Sexuality for the Man With Cancer

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Men who have sex with men

There are special health guidelines for men who have sex with men, so you should seek care from doctors and nurses who are sensitive to your social situation and respect your privacy. They should also be aware of the extra care you may need. If you are in a relationship, you will want to find health care providers who understand and encourage your partner to be involved in your health care. Check the “To learn more” section for information on getting referrals to doctors and nurses who are sensitive to health care and sexuality concerns for men who have sex with men.

Health care providers need to know, for instance, that men who have sex with men are at higher risk of becoming infected with hepatitis and human immunodeficiency virus (HIV, the virus that causes AIDS). They need to know how to test for and manage these kinds of problems. Often, men who have sex with men will need extra tests and vaccines, too. (See the “Frequently asked questions” section for more information on HIV.)

All men, regardless of sexual orientation, have relationship and self-esteem concerns – with or without a cancer diagnosis. But relationship issues are different for men who are already in a long-term relationship than they are for men who are not. Men who are in committed relationships often share communication issues that are much like those of many other couples as they go through cancer. But they often must deal with discrimination, too – sometimes even from family members and friends. This can cause emotional pain and greatly complicate their lives when one member of the couple has cancer.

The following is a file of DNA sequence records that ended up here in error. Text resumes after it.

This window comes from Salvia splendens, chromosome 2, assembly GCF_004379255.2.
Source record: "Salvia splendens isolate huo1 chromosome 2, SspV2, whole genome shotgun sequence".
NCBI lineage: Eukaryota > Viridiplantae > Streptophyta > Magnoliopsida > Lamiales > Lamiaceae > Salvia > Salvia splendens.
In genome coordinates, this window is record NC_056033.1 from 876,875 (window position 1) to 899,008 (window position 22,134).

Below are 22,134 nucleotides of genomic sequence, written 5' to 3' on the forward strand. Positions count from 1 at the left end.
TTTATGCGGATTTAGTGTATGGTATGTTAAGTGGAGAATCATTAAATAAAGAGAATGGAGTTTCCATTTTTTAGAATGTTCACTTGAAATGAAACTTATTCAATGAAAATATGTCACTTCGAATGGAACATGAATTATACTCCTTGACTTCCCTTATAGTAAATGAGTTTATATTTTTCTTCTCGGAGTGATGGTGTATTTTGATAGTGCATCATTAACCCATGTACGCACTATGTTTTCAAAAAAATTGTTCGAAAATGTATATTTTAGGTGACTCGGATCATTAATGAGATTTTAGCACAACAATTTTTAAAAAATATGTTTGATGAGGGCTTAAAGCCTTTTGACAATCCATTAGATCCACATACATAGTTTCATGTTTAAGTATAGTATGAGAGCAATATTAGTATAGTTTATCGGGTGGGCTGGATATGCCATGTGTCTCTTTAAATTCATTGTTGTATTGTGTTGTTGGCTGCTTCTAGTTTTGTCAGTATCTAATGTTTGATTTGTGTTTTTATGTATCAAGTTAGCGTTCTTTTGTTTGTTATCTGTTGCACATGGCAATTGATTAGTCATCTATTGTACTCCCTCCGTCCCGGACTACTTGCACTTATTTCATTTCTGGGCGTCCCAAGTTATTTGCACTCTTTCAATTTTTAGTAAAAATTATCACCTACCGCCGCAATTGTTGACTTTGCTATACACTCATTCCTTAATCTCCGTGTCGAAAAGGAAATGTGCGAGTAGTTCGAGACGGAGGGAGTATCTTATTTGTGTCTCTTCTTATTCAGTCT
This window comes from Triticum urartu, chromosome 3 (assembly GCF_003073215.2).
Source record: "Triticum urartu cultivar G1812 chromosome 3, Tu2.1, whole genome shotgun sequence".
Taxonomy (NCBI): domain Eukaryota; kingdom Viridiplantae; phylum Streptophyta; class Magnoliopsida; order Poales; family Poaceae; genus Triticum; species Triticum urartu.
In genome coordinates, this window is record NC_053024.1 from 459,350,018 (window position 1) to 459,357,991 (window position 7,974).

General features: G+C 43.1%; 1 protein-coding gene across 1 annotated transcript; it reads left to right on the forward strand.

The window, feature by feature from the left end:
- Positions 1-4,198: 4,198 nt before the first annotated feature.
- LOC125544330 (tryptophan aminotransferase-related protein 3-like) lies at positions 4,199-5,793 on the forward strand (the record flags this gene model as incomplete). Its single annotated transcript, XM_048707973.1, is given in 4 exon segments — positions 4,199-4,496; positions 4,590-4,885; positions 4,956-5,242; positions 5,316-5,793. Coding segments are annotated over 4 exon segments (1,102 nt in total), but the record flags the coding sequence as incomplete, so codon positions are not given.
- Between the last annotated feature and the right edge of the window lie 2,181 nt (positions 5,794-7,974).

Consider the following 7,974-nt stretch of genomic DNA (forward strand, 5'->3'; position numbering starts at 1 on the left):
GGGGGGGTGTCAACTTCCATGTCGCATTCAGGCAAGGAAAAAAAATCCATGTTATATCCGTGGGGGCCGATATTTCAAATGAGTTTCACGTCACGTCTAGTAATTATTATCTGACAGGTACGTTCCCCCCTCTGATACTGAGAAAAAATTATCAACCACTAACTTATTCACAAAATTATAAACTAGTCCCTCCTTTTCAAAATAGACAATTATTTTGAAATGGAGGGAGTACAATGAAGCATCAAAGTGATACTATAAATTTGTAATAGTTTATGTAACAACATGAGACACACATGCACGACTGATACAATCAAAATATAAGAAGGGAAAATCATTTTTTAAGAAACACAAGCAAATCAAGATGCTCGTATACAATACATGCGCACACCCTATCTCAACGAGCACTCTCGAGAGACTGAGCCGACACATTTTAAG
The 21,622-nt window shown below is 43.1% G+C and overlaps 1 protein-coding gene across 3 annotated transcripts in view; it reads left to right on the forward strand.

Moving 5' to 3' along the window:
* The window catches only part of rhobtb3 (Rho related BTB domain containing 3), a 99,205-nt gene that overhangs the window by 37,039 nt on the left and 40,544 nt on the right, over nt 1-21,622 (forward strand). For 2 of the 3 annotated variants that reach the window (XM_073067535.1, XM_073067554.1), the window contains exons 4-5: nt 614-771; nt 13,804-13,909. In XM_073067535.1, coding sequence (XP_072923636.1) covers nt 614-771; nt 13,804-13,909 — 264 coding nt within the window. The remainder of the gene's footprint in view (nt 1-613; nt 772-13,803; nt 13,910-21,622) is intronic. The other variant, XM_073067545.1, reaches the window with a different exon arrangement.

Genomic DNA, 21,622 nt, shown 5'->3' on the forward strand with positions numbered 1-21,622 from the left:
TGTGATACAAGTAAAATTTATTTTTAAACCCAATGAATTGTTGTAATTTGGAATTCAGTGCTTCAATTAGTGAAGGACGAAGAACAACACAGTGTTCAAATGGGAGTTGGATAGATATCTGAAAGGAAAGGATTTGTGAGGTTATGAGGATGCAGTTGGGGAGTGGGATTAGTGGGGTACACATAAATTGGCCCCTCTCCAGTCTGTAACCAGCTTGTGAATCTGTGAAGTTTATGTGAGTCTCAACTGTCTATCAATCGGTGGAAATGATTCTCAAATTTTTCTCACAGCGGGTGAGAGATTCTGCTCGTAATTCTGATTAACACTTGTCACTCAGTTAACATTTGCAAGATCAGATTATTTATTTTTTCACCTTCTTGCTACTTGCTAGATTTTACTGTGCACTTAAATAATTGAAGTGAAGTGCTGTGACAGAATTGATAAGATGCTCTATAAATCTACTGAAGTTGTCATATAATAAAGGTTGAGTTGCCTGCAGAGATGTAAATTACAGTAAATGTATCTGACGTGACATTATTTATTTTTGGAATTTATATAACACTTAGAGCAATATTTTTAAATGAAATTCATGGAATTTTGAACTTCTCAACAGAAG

If your long-term partner is more likely to know your health wishes than your family, it’s important to write advance directives. That way, everyone knows who’s to make decisions for you if you become unable to do so. Make sure your doctors, your partner, and your family know what you want and give them copies of your advance directives. Otherwise, family members who don’t know what you want may be the ones legally expected to make decisions for you in the event that you become unable to speak for yourself. (See our document called Advance Directives for more on this.)


Last Medical Review: 08/19/2013
Last Revised: 08/19/2013